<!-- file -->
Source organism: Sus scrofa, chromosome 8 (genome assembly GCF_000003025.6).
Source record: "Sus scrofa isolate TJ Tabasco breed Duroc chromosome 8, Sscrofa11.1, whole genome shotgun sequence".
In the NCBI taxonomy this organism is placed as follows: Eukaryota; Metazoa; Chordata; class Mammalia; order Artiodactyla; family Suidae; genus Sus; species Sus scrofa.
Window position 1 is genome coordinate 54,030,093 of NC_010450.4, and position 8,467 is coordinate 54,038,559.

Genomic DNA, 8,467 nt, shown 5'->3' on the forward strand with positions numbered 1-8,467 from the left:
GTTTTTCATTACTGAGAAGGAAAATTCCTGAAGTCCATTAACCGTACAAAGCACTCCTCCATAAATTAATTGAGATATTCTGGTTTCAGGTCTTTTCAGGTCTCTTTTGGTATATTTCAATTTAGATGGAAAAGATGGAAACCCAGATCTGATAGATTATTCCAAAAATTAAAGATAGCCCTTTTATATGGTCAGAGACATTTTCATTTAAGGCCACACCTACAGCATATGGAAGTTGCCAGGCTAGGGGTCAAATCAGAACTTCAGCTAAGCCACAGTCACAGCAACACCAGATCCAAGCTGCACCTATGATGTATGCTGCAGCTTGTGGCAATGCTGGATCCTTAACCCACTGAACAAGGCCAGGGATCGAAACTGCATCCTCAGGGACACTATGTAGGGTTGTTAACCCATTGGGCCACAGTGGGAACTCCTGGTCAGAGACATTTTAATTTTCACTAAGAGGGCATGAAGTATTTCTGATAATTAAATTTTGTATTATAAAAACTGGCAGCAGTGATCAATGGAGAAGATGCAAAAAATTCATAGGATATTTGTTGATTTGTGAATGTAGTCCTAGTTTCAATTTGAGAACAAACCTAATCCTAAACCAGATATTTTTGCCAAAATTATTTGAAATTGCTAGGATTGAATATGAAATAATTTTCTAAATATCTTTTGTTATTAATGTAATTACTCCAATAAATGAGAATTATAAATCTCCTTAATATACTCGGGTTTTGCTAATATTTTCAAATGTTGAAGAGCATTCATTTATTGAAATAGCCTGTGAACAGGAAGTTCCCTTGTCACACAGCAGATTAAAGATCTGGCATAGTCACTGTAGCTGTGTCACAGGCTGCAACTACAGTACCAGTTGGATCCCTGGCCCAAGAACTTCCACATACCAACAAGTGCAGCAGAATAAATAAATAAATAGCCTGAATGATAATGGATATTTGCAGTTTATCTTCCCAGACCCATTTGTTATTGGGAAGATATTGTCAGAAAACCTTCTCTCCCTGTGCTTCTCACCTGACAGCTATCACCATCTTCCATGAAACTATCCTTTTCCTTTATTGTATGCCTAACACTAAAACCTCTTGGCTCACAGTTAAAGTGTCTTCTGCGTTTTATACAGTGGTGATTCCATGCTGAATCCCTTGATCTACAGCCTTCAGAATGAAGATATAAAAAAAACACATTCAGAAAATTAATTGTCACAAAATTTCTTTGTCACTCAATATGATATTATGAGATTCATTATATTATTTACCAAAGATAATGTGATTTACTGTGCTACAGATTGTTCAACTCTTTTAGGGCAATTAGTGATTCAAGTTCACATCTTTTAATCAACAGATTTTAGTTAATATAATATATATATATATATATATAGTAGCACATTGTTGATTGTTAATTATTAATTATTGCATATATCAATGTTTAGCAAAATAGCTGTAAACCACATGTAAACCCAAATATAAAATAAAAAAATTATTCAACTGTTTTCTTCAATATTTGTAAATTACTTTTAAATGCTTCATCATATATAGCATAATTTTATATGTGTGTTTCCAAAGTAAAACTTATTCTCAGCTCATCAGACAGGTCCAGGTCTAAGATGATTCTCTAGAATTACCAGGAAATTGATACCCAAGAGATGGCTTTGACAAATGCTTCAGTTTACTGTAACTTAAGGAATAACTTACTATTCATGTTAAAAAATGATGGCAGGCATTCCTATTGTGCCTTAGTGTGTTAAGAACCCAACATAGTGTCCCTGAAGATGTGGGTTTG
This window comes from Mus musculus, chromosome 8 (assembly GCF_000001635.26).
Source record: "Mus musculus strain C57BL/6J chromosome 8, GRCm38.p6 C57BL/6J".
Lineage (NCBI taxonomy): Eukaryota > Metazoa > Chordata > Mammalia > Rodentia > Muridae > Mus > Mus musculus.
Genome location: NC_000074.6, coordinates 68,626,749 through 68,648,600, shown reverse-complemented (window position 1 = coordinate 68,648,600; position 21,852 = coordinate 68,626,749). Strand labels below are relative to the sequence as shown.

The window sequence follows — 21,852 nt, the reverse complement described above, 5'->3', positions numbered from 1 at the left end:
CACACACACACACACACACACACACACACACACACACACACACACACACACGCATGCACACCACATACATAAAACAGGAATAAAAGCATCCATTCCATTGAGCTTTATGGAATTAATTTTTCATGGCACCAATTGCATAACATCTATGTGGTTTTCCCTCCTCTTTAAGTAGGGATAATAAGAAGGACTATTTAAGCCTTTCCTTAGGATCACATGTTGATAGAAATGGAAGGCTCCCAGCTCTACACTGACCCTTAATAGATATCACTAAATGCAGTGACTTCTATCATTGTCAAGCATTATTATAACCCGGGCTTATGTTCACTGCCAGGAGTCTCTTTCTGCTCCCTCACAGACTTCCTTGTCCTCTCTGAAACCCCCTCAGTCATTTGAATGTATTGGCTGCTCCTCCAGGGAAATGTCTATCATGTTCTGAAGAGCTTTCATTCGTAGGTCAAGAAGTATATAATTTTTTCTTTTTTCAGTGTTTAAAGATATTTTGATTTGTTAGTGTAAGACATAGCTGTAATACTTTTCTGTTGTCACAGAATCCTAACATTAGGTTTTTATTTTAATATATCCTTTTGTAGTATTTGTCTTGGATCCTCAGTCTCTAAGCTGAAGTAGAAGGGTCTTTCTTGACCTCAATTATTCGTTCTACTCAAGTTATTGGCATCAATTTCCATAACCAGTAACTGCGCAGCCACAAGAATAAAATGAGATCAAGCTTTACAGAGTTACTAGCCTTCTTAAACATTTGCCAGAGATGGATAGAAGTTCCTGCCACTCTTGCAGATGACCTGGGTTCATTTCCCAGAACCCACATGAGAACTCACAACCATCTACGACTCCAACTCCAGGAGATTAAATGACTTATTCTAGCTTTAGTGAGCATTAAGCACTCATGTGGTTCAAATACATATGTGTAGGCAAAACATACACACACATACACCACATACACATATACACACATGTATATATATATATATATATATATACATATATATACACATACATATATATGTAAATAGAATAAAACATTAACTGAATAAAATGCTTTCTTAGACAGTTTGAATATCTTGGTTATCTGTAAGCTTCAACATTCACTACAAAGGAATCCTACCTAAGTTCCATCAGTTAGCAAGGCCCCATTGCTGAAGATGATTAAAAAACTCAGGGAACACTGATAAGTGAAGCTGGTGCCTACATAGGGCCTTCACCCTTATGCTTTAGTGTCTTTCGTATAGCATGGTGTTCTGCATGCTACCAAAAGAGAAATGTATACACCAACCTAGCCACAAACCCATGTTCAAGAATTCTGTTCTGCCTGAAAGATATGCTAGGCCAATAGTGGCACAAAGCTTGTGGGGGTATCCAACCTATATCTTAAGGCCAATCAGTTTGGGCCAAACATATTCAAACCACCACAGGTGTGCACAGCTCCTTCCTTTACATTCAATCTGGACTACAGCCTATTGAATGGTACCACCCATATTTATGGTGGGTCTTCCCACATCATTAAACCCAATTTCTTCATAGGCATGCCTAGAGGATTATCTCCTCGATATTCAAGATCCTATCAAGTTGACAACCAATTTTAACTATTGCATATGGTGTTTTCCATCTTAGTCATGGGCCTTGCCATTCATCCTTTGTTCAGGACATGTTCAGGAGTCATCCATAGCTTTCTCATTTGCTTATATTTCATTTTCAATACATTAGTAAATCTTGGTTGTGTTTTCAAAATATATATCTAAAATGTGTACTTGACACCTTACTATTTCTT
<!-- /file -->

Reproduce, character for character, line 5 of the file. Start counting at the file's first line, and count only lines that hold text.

Genomic DNA, 8,467 nt, shown 5'->3' on the forward strand with positions numbered 1-8,467 from the left: